, where `x`

is an
array containing the point the function f is evaluated at, and `user_data`

to arbitrary additional data you want to provide.

```
/* testlib.c */
double f(int n, double *x, void *user_data) {
double c = *(double *)user_data;
return c + x[0] - x[1] * x[2]; /* corresponds to c + x - y * z */
}
```

2.) Now compile this file to a shared/dynamic library (a quick search will help with this as it is OS-dependent). The user must link any math libraries, etc., used. On linux this looks like:

```
$ gcc -shared -fPIC -o testlib.so testlib.c
```

The output library will be referred to as `testlib.so`

, but it may have a
different file extension. A library has now been created that can be loaded
into Python with `ctypes`

.

3.) Load shared library into Python using `ctypes`

and set `restypes`

and
`argtypes`

- this allows SciPy to interpret the function correctly:

```
import os, ctypes
from scipy import integrate, LowLevelCallable
lib = ctypes.CDLL(os.path.abspath('testlib.so'))
lib.f.restype = ctypes.c_double
lib.f.argtypes = (ctypes.c_int, ctypes.POINTER(ctypes.c_double), ctypes.c_void_p)
c = ctypes.c_double(1.0)
user_data = ctypes.cast(ctypes.pointer(c), ctypes.c_void_p)
func = LowLevelCallable(lib.f, user_data)
```

The last `void *user_data`

in the function is optional and can be omitted
(both in the C function and ctypes argtypes) if not needed. Note that the
coordinates are passed in as an array of doubles rather than a separate argument.

4.) Now integrate the library function as normally, here using `nquad`

:

```
>>> integrate.nquad(func, [[0, 10], [-10, 0], [-1, 1]])
(1200.0, 1.1102230246251565e-11)
```

The Python tuple is returned as expected in a reduced amount of time. All optional parameters can be used with this method including specifying singularities, infinite bounds, etc.

## Ordinary differential equations (`solve_ivp`

)#

Integrating a set of ordinary differential equations (ODEs) given
initial conditions is another useful example. The function
`solve_ivp`

is available in SciPy for integrating a first-order
vector differential equation:

given initial conditions \(\mathbf{y}\left(0\right)=y_{0}\), where \(\mathbf{y}\) is a length \(N\) vector and \(\mathbf{f}\) is a mapping from \(\mathcal{R}^{N}\) to \(\mathcal{R}^{N}.\) A higher-order ordinary differential equation can always be reduced to a differential equation of this type by introducing intermediate derivatives into the \(\mathbf{y}\) vector.

For example, suppose it is desired to find the solution to the following second-order differential equation:

with initial conditions \(w\left(0\right)=\frac{1}{\sqrt[3]{3^{2}}\Gamma\left(\frac{2}{3}\right)}\) and \(\left.\frac{dw}{dz}\right|_{z=0}=-\frac{1}{\sqrt[3]{3}\Gamma\left(\frac{1}{3}\right)}.\) It is known that the solution to this differential equation with these boundary conditions is the Airy function

which gives a means to check the integrator using `special.airy`

.

First, convert this ODE into standard form by setting \(\mathbf{y}=\left[\frac{dw}{dz},w\right]\) and \(t=z\). Thus, the differential equation becomes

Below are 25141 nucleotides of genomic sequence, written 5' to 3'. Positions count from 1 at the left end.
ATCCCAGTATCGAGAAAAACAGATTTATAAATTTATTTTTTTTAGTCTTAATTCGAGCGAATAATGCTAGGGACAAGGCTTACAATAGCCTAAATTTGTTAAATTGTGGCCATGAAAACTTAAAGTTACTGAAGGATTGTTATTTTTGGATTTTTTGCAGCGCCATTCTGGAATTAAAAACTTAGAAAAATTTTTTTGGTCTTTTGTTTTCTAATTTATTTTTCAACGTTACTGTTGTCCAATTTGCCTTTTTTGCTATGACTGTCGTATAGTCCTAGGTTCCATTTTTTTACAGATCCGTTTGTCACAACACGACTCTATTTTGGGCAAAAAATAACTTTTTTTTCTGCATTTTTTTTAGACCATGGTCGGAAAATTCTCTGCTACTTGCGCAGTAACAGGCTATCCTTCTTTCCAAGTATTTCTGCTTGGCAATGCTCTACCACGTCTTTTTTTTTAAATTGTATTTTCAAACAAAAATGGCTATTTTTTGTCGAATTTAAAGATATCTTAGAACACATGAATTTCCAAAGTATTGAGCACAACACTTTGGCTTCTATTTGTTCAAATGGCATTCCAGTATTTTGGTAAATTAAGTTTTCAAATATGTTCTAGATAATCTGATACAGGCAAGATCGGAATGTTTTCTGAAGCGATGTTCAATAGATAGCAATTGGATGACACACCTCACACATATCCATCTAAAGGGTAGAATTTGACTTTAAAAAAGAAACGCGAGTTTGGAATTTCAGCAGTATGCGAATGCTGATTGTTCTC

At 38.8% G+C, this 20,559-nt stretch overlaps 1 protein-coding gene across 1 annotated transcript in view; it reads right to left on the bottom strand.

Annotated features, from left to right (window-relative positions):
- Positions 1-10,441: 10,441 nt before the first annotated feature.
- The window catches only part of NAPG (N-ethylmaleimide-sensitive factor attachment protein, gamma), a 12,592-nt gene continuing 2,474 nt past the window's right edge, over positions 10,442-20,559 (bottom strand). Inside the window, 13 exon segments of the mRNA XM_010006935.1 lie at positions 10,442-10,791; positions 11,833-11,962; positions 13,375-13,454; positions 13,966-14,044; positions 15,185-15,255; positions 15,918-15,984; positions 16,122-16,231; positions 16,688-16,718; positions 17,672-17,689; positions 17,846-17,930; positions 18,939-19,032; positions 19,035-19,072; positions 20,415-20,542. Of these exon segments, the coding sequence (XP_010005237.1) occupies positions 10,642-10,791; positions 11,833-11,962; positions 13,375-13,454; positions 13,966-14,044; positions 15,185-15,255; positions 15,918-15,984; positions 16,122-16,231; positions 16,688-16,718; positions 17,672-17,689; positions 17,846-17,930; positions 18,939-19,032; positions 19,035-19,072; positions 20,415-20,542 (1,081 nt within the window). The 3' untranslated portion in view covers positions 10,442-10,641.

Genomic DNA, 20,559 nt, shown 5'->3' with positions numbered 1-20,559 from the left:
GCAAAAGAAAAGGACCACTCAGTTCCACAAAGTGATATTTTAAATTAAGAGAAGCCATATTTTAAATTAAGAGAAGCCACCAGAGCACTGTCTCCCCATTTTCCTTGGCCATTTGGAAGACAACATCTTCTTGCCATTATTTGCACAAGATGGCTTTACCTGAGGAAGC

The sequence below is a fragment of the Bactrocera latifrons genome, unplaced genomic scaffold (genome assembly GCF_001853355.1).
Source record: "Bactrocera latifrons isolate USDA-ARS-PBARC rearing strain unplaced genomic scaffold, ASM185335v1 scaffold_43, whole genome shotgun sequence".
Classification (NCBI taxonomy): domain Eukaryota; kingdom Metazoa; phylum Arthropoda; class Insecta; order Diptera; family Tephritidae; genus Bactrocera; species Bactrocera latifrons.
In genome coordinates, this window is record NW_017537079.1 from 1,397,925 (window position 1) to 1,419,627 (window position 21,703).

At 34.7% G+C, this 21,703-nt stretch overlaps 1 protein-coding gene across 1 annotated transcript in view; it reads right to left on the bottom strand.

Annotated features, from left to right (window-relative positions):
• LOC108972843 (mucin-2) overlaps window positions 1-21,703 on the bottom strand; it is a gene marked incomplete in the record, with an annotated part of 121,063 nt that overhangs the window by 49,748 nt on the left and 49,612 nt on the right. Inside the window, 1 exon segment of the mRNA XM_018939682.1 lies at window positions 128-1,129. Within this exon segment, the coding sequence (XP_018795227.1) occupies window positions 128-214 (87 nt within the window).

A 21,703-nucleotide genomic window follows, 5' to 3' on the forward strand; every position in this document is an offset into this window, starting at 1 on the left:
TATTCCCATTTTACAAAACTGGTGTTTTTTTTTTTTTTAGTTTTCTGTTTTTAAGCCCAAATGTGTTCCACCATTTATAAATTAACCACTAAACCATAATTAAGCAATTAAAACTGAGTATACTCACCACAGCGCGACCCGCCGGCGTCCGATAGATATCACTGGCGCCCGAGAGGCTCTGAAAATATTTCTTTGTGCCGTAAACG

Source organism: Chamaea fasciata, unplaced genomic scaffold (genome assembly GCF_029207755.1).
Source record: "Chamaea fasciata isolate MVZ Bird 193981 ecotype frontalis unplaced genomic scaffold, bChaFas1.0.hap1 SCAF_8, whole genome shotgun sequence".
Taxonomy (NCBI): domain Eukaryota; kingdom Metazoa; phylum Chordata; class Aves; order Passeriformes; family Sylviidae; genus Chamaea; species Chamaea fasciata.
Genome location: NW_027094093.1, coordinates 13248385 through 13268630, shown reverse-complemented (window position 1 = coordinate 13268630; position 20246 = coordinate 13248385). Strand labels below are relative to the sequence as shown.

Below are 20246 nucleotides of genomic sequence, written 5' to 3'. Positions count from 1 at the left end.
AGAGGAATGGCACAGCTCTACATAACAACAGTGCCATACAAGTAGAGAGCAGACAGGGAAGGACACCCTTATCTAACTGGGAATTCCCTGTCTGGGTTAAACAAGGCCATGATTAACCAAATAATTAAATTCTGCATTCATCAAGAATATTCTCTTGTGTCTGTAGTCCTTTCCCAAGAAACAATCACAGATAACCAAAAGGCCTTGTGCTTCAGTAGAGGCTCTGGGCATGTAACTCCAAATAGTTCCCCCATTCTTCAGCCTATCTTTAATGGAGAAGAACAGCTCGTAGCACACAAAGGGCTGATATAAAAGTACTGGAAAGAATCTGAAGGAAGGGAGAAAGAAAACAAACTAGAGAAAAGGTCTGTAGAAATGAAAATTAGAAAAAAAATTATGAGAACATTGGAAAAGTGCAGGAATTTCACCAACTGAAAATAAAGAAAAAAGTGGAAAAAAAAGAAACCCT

In other words,

As an interesting reminder, if \(\mathbf{A}\left(t\right)\) commutes with \(\int_{0}^{t}\mathbf{A}\left(\tau\right)\, d\tau\) under matrix multiplication, then this linear differential equation has an exact solution using the matrix exponential:

However, in this case, \(\mathbf{A}\left(t\right)\) and its integral do not commute.

This differential equation can be solved using the function `solve_ivp`

.
It requires the derivative, *fprime*, the time span *[t_start, t_end]*
and the initial conditions vector, *y0*, as input arguments and returns
an object whose *y* field is an array with consecutive solution values as
columns. The initial conditions are therefore given in the first output column.

```
>>> from scipy.integrate import solve_ivp
>>> from scipy.special import gamma, airy
>>> y1_0 = +1 / 3**(2/3) / gamma(2/3)
>>> y0_0 = -1 / 3**(1/3) / gamma(1/3)
>>> y0 = [y0_0, y1_0]
>>> def func(t, y):
... return [t*y[1],y[0]]
...
>>> t_span = [0, 4]
>>> sol1 = solve_ivp(func, t_span, y0)
>>> print("sol1.t: {}".format(sol1.t))
sol1.t: [0. 0.10097672 1.04643602 1.91060117 2.49872472 3.08684827
3.62692846 4. ]
```

As it can be seen `solve_ivp`

determines its time steps automatically if not
specified otherwise. To compare the solution of `solve_ivp`

with the *airy*
function the time vector created by `solve_ivp`

is passed to the *airy* function.

```
>>> print("sol1.y[1]: {}".format(sol1.y[1]))
sol1.y[1]: [0.35502805 0.328952 0.12801343 0.04008508 0.01601291 0.00623879
0.00356316 0.00405982]
>>> print("airy(sol.t)[0]: {}".format(airy(sol1.t)[0]))
airy(sol.t)[0]: [0.35502805 0.328952 0.12804768 0.03995804 0.01575943 0.00562799
0.00201689 0.00095156]
```

The solution of `solve_ivp`

with its standard parameters shows a big deviation
to the airy function. To minimize this deviation, relative and absolute
tolerances can be used.

```
>>> rtol, atol = (1e-8, 1e-8)
>>> sol2 = solve_ivp(func, t_span, y0, rtol=rtol, atol=atol)
>>> print("sol2.y[1][::6]: {}".format(sol2.y[1][0::6]))
sol2.y[1][::6]: [0.35502805 0.19145234 0.06368989 0.0205917 0.00554734 0.00106409]
>>> print("airy(sol2.t)[0][::6]: {}".format(airy(sol2.t)[0][::6]))
airy(sol2.t)[0][::6]: [0.35502805 0.19145234 0.06368989 0.0205917 0.00554733 0.00106406]
```

To specify user defined time points for the solution of `solve_ivp`

, `solve_ivp`

offers two possibilities that can also be used complementarily. By passing the *t_eval*
option to the function call `solve_ivp`

returns the solutions of these time points
of *t_eval* in its output.

```
>>> import numpy as np
>>> t = np.linspace(0, 4, 100)
>>> sol3 = solve_ivp(func, t_span, y0, t_eval=t)
```

If the jacobian matrix of function is known, it can be passed to the `solve_ivp`